Guidance

Spring is not just a good time for cleaning your home, it’s also a good time to review your cyber hygiene.

With the ever-evolving cyber landscape, it’s good to conduct a review of your systems and processes to ensure you have implemented the cyber defences relevant to your business. Throughout the year, you extend your digital footprint by paying bills, shopping, using social media, and many other digital activities whether for personal or business activities.

To help you spring clean your technology and digital footprint, we have developed a checklist to help you through the process.

Cyber spring clean your business

  1. Review your business continuity and incident recovery plans ensuring both are up to date.
  2. Update and enable your password policy to include the latest guidance from the National Cyber Security Centre.
  3. Review your network access controls ensuring they are relevant and suitably implemented.
  4. Review your information sharing policies to prevent accidental data breaches.
  5. Consider implementing Cyber Essentials or ISO 27001 into your network model and ensure you regularly check your CISP account for updated information.
  6. Consider deploying network penetration testing to establish any unknown vulnerabilities.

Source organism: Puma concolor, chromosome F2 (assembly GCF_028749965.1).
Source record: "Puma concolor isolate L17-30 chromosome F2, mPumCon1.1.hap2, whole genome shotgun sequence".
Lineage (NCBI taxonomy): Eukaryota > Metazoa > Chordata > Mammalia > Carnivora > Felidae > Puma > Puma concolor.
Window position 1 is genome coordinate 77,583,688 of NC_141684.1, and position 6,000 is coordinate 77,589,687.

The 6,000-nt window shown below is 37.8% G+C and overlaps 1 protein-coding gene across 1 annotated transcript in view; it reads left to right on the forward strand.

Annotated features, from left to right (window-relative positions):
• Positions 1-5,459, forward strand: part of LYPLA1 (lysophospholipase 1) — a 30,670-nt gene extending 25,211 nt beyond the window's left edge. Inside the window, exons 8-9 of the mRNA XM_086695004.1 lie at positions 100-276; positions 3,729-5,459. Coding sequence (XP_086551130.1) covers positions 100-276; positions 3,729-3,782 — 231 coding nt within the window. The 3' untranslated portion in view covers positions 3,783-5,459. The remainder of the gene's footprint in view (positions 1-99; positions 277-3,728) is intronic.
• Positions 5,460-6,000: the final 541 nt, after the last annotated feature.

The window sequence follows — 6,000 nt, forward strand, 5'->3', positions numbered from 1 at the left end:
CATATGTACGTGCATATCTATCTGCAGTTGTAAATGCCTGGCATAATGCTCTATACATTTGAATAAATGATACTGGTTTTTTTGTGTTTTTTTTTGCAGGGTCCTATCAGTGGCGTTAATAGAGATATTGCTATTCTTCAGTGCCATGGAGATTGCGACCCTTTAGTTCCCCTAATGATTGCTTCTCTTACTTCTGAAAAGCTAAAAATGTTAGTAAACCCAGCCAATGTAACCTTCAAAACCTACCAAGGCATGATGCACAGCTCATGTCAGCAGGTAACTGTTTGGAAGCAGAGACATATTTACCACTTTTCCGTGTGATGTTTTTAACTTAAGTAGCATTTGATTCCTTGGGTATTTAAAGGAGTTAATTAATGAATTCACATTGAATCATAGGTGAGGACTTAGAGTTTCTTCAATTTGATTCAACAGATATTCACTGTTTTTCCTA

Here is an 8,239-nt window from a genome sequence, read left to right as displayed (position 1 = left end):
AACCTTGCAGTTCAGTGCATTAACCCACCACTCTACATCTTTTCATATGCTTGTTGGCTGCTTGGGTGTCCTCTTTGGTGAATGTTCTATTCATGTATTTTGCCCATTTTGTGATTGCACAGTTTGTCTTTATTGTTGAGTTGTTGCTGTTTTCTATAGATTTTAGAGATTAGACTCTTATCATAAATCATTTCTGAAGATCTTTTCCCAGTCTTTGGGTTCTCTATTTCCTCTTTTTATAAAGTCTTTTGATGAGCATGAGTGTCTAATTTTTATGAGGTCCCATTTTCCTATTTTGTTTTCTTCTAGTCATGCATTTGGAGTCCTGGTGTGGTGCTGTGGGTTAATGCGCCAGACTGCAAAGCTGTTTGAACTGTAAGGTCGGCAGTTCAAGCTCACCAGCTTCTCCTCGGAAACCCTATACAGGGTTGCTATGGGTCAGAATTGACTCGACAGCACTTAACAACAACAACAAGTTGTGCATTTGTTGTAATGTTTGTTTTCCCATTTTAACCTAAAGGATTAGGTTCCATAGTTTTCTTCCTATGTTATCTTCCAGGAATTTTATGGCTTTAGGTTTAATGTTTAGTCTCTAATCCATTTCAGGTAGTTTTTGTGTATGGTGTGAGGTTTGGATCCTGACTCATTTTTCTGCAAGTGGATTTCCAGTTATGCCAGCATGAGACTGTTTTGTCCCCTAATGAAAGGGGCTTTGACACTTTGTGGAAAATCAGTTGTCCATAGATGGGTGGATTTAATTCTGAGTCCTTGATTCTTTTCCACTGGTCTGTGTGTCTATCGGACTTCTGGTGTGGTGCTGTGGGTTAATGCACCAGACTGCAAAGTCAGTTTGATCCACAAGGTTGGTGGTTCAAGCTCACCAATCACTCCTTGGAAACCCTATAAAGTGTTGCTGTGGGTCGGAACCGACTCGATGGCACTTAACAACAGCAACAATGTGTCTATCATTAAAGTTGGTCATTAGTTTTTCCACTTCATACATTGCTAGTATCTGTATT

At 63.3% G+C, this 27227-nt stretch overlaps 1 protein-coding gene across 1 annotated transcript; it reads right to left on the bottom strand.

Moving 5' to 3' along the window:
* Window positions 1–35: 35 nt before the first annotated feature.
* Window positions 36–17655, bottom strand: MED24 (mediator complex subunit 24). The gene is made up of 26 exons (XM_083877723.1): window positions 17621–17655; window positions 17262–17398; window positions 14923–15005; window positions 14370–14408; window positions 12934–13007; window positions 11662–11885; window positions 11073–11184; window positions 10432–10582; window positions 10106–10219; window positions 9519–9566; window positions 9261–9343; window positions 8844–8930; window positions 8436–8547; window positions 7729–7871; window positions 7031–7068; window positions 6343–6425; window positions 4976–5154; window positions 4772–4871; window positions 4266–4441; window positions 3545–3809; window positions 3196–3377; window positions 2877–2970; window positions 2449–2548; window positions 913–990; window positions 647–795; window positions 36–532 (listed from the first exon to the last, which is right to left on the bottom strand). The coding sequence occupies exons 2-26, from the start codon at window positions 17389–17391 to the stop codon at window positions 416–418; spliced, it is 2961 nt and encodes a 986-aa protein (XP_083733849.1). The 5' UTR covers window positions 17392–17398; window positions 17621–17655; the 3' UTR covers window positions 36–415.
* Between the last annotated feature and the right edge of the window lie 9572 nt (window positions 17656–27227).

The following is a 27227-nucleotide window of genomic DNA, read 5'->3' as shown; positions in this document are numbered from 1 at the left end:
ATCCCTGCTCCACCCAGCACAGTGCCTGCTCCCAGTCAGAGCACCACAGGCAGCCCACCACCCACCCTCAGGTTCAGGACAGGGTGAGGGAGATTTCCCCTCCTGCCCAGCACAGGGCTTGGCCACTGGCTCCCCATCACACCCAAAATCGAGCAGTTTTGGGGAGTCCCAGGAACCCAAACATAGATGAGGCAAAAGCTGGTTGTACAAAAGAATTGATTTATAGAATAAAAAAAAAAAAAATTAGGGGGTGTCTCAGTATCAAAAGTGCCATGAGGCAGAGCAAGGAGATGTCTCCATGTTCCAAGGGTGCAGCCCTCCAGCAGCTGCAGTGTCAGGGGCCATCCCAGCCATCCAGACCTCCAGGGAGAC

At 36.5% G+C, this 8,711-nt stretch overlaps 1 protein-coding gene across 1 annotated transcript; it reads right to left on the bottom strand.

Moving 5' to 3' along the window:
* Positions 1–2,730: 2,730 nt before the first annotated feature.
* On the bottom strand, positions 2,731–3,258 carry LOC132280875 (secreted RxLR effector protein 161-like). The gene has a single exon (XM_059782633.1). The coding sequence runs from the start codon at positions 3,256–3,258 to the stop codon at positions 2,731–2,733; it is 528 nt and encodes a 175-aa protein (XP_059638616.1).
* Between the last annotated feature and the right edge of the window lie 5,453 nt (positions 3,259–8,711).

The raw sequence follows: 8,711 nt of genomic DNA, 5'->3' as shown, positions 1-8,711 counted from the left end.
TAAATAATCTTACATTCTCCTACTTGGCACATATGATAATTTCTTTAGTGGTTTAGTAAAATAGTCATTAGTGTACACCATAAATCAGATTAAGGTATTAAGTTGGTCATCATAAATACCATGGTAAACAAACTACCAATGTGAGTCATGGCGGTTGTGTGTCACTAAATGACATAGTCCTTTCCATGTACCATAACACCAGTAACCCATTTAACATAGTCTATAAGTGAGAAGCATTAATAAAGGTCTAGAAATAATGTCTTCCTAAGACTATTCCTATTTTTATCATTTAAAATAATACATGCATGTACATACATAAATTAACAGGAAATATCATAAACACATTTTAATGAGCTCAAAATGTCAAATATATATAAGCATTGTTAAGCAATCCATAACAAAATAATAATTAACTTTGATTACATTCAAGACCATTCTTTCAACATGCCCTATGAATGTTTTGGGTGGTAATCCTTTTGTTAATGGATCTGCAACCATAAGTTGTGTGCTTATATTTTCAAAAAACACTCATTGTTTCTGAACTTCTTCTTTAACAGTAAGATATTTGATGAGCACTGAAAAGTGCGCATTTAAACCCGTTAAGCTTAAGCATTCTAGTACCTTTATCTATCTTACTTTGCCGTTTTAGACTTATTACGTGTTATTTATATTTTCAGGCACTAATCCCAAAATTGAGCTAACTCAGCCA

7. Scan and delete any irrelevant data not further required by the organisation.
  8. Enable staff cyber awareness training to better protect the organisation from cyber incidents.
  9. Review and amend administrative authorities throughout the organisation.
  10. Establish and evaluate the backup policy and arrangements to ensure they comply with current National Cyber Security Centre guidance.

Cyber spring clean your personal accounts

  1. Change all your passwords, including default passwords, to the current recommendations of 3 random words.
  2. Create new and separate email accounts for banking, social media, shopping online and personal correspondence.
  3. Don’t include personal details in your email account address i.e. [email protected]
  4. Close old applications or accounts that you are no longer using.
  5. Use the junk folders in your email to block scammers from contacting you.
  6. Enable multi-factor authentication wherever possible.
  7. Wi-Fi, when you are on the go don’t connect to the Internet using unknown hotspots, instead use your mobile 3G, 4G or 5G mobile network, which has built-in security.
  8. Check your security, privacy and location settings are set appropriately to the application being used.
  9. Save your important data/images to an external drive or cloud to restore the data if your device is compromised.
  10. Make sure all applications, operating systems, and devices (computers, phones, tablets, smart devices, TVs, etc.) are set to automatic updates.
Police Scotland

Information from Police Scotland Cybercrime Harm Prevention Team

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